On her part, with her enthusiastic and efficient though at times insubordinate assistance, the preparation for the Bear Referendum road tour progressed by leaps and bounds. She had already set up meetings and presentations at Campbell River, Cortes Island, Nanaimo, Victoria, Comox, Port Alberni, Gold River, Salt Spring Island, Pender Harbour, etc. This was done in chronological order according to the route he had planned, which would cover over 50 cities in 60 days. They worked right through the long weekend. Even last night, at 1:30 a.m., Anthony coached Erica on the phone to work with Excel, when Erica was still in the office, all by herself, which, in that part of the city, took some courage unto itself. Of all her attributes, what impressed Anthony most was not her seeming lack of fear, but her courage in the face of it.
May 7, 1996, Tues.
The Vancouver Sun
by Nicholas Read
Help our Grizzlies; stop hunting them
Moe Sihota, the provincial environment minister, has taken steps toward protecting Grizzly bears. No one can deny that. He’s announced a new Grizzly bear reserve in Tweedsmuir Park, increased fines for poachers, banned Grizzly hunting in the Okanagan and Southern Selkirks, and established a limited-entry hunting season for Grizzlies.
There is also no disputing that Grizzlies need protection. There are only 4,000-13,000 left in the province – estimates vary according to source – and unless serious steps are taken to ensure that they survive, they won’t.
What is at issue, however, is whether Sihota has done enough.
According to the Western Canada Wilderness Committee, he hasn’t. WCWC campaigner Anthony Marr says the maximum poaching penalty of $25,000, though higher than the previous $10,000, is still merely “a slap on the wrist”, and the 103 hectare Tweedsmuir reserve, while welcome, isn’t anywhere near what Grizzlies need to exist.
The WCWC also says that all sport hunting should be abolished.
That certainly would be the easiest, and arguably least contentious, move the government could make. An Angus Reed poll conducted last year said 78% of British Columbians believe trophy hunting should be outlawed.
That would affect Grizzlies directly, says BC Wildlife Branch chief Ray Demarchi, because Grizzly meat is not fit to eat, meaning the only reason hunters have to kill a Grizzly is for its head, hide and claws.
Yet, Grizzly hunting continues in part because officials like Demarchi, hunters themselves, wish it.
He is a third-generation hunter whose sons have followed his lead. So you have to take that into account when he explains why Grizzly hunting is permitted.
First: There is a “recreational demand” for it, he says. So people simply like killing bears. Demarchi can’t say why – hunting’s allure is hard to define – but it’s there. As proof, he says 400 BC residents and 1,200 non-residents seek permits to kill a Grizzly each year. About 350 to 400 bears are actually slaughtered legally.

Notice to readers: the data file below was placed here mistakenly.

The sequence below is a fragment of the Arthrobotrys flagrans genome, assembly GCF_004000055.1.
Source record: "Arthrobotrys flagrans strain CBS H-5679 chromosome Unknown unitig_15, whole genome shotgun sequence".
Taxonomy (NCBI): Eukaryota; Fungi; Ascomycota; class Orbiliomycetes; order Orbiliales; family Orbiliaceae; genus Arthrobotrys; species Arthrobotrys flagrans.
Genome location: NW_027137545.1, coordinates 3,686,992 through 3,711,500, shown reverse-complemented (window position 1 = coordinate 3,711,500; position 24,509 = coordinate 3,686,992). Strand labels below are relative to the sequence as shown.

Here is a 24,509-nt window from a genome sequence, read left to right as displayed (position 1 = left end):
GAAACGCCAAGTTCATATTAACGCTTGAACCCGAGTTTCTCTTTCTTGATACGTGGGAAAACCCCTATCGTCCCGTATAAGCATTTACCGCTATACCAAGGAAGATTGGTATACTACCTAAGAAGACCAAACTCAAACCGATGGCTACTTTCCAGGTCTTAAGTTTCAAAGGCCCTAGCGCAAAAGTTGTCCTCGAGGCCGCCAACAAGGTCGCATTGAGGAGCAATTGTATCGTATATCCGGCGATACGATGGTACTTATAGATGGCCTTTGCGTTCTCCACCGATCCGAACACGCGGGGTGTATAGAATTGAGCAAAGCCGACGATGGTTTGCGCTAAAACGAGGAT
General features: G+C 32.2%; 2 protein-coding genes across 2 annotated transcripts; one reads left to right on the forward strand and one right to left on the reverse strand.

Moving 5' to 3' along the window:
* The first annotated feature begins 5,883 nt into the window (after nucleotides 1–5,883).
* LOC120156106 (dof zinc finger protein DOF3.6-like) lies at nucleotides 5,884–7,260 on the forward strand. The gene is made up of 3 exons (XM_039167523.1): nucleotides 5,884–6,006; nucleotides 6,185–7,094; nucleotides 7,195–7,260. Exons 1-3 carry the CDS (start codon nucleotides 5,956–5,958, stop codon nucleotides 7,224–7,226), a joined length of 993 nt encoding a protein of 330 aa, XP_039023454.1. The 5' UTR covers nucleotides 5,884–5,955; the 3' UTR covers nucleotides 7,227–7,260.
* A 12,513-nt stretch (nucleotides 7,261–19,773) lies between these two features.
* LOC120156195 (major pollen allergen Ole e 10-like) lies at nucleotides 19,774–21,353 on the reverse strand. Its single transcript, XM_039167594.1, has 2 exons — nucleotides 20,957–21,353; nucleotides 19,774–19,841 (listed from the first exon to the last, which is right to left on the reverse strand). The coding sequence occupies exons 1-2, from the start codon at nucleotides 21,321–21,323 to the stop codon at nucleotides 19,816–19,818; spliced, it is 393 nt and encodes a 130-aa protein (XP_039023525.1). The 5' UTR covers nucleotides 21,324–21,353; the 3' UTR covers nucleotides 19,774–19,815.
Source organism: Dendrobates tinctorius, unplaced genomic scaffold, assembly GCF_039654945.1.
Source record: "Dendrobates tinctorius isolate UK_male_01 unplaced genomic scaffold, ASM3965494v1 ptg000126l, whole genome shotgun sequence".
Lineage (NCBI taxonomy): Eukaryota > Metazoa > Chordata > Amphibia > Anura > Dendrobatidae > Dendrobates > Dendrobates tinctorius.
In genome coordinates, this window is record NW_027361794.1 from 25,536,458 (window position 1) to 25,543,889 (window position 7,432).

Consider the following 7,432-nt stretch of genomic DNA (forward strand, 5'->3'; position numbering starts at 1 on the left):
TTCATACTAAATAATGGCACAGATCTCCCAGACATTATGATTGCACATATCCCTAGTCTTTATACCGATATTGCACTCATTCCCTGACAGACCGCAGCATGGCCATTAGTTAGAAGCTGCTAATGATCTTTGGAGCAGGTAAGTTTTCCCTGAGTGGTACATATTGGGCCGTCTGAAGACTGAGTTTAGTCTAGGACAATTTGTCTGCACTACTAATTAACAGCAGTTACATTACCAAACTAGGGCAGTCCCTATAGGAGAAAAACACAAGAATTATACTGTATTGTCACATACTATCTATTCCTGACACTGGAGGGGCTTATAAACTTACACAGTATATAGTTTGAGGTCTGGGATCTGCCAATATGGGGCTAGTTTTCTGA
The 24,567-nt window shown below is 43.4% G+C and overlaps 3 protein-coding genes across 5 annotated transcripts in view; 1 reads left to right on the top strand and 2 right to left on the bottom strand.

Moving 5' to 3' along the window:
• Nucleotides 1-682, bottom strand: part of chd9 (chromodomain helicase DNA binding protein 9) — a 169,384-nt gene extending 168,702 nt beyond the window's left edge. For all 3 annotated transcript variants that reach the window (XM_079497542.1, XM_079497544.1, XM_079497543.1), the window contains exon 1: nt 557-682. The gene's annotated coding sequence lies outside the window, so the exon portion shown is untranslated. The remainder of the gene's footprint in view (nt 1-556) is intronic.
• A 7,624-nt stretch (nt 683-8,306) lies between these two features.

Second: Grizzly hunting gives employment to guide-outfitters and hunting supply stores, Demarchi says.
Third: Hunting makes bears more wary of humans and therefore less likely to invade urban areas where they could be shot as nuisance animals, he believes. However, he concedes there is no scientific evidence for this.
His points are in direct contrast to a ground-breaking, 10-year study of Grizzlies completed in 1992 by biologist Robert Wielgus who concluded that trophy hunting can have a severely deleterious effect on Grizzly populations.
Because government regulations forbid the killing of female bears with cubs, most hunted Grizzlies are large males. Conventional government wisdom says by killing large males there will be more food available for mother bears and cubs.
But Wielgus’s research says this isn’t so. He said if the head male of a harem of three females is killed, the females will become vulnerable to young male bears who will attempt to establish their own harem by killing the dead male’s cubs and forcing the females into heat again.
Thus, to safeguard their cubs, the females may be forced to move into food-poor areas where the health of their cubs may suffer. And this, combined with trophy hunting, can result in entire populations being threatened.
Nevertheless, the government has chosen to disregard Wielgus’s research and rely instead on the opinions of the hunting fraternity within the Wildlife Branch. In fact, all questions to Sihota’s office about hunting are referred directly to the Branch.
In announcing his initiatives, Sihota said, “In my opinion, the Grizzly is an icon of what BC is about . . . one of the most magnificent creatures that has ever roamed the planet.”
Yet sport hunting of this magnificent creature continues, despite what most British Columbians would prefer. And the elected officials who claim to want to save the bear refuse to say why killing it for kicks is still tolerated.
The Fortunate and The Called Upon
at your service
Anthony Marr, Founder and President
Heal Our Planet Earth (HOPE)
Global Anti-Hunting Coalition (GAHC)